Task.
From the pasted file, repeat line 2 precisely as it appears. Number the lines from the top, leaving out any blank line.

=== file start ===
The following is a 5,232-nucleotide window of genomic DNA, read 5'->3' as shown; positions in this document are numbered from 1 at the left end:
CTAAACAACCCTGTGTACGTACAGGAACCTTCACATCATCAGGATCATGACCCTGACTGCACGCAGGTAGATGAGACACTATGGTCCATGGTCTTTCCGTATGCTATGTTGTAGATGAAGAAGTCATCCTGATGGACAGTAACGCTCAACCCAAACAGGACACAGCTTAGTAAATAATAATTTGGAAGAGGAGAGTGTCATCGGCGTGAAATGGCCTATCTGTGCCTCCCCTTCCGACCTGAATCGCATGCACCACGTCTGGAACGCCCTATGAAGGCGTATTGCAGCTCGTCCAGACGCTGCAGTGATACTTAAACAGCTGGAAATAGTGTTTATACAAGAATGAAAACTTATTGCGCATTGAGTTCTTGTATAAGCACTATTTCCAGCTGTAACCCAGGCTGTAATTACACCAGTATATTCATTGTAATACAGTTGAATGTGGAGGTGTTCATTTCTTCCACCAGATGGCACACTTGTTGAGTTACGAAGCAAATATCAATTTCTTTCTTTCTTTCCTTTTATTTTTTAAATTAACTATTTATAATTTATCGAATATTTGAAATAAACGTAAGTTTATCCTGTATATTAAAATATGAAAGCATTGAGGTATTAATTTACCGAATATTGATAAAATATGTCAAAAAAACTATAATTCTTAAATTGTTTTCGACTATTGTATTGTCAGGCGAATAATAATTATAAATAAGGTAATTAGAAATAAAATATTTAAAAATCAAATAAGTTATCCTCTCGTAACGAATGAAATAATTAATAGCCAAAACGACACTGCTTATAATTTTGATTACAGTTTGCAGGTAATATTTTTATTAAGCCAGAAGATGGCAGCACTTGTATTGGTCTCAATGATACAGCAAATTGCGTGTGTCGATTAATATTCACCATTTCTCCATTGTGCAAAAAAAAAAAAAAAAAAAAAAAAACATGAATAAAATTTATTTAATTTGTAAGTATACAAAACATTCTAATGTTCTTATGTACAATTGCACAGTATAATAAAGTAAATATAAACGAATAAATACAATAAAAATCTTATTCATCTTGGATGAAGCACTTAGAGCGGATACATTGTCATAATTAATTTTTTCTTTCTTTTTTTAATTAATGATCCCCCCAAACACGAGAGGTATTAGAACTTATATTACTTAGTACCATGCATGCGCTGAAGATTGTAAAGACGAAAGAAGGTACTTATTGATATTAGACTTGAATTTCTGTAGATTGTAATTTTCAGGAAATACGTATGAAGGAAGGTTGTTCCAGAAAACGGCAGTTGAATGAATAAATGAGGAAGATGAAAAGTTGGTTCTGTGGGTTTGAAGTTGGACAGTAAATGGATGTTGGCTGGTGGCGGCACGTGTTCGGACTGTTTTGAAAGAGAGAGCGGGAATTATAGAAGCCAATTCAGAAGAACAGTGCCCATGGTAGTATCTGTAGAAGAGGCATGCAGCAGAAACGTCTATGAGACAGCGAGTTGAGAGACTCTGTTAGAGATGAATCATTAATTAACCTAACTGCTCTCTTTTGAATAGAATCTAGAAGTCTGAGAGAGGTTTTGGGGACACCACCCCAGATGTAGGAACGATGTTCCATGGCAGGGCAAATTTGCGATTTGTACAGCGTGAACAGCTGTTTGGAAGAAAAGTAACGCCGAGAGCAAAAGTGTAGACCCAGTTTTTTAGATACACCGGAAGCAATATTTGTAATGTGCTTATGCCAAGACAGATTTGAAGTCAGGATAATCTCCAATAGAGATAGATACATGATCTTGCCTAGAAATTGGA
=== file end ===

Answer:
CTAAACAACCCTGTGTACGTACAGGAACCTTCACATCATCAGGATCATGACCCTGACTGCACGCAGGTAGATGAGACACTATGGTCCATGGTCTTTCCGTATGCTATGTTGTAGATGAAGAAGTCATCCTGATGGACAGTAACGCTCAACCCAAACAGGACACAGCTTAGTAAATAATAATTTGGAAGAGGAGAGTGTCATCGGCGTGAAATGGCCTATCTGTGCCTCCCCTTCCGACCTGAATCGCATGCACCACGTCTGGAACGCCCTATGAAGGCGTATTGCAGCTCGTCCAGACGCTGCAGTGATACTTAAACAGCTGGAAATAGTGTTTATACAAGAATGAAAACTTATTGCGCATTGAGTTCTTGTATAAGCACTATTTCCAGCTGTAACCCAGGCTGTAATTACACCAGTATATTCATTGTAATACAGTTGAATGTGGAGGTGTTCATTTCTTCCACCAGATGGCACACTTGTTGAGTTACGAAGCAAATATCAATTTCTTTCTTTCTTTCCTTTTATTTTTTAAATTAACTATTTATAATTTATCGAATATTTGAAATAAACGTAAGTTTATCCTGTATATTAAAATATGAAAGCATTGAGGTATTAATTTACCGAATATTGATAAAATATGTCAAAAAAACTATAATTCTTAAATTGTTTTCGACTATTGTATTGTCAGGCGAATAATAATTATAAATAAGGTAATTAGAAATAAAATATTTAAAAATCAAATAAGTTATCCTCTCGTAACGAATGAAATAATTAATAGCCAAAACGACACTGCTTATAATTTTGATTACAGTTTGCAGGTAATATTTTTATTAAGCCAGAAGATGGCAGCACTTGTATTGGTCTCAATGATACAGCAAATTGCGTGTGTCGATTAATATTCACCATTTCTCCATTGTGCAAAAAAAAAAAAAAAAAAAAAAAAACATGAATAAAATTTATTTAATTTGTAAGTATACAAAACATTCTAATGTTCTTATGTACAATTGCACAGTATAATAAAGTAAATATAAACGAATAAATACAATAAAAATCTTATTCATCTTGGATGAAGCACTTAGAGCGGATACATTGTCATAATTAATTTTTTCTTTCTTTTTTTAATTAATGATCCCCCCAAACACGAGAGGTATTAGAACTTATATTACTTAGTACCATGCATGCGCTGAAGATTGTAAAGACGAAAGAAGGTACTTATTGATATTAGACTTGAATTTCTGTAGATTGTAATTTTCAGGAAATACGTATGAAGGAAGGTTGTTCCAGAAAACGGCAGTTGAATGAATAAATGAGGAAGATGAAAAGTTGGTTCTGTGGGTTTGAAGTTGGACAGTAAATGGATGTTGGCTGGTGGCGGCACGTGTTCGGACTGTTTTGAAAGAGAGAGCGGGAATTATAGAAGCCAATTCAGAAGAACAGTGCCCATGGTAGTATCTGTAGAAGAGGCATGCAGCAGAAACGTCTATGAGACAGCGAGTTGAGAGACTCTGTTAGAGATGAATCATTAATTAACCTAACTGCTCTCTTTTGAATAGAATCTAGAAGTCTGAGAGAGGTTTTGGGGACACCACCCCAGATGTAGGAACGATGTTCCATGGCAGGGCAAATTTGCGATTTGTACAGCGTGAACAGCTGTTTGGAAGAAAAGTAACGCCGAGAGCAAAAGTGTAGACCCAGTTTTTTAGATACACCGGAAGCAATATTTGTAATGTGCTTATGCCAAGACAGATTTGAAGTCAGGATAATCTCCAATAGAGATAGATACATGATCTTGCCTAGAAATTGGA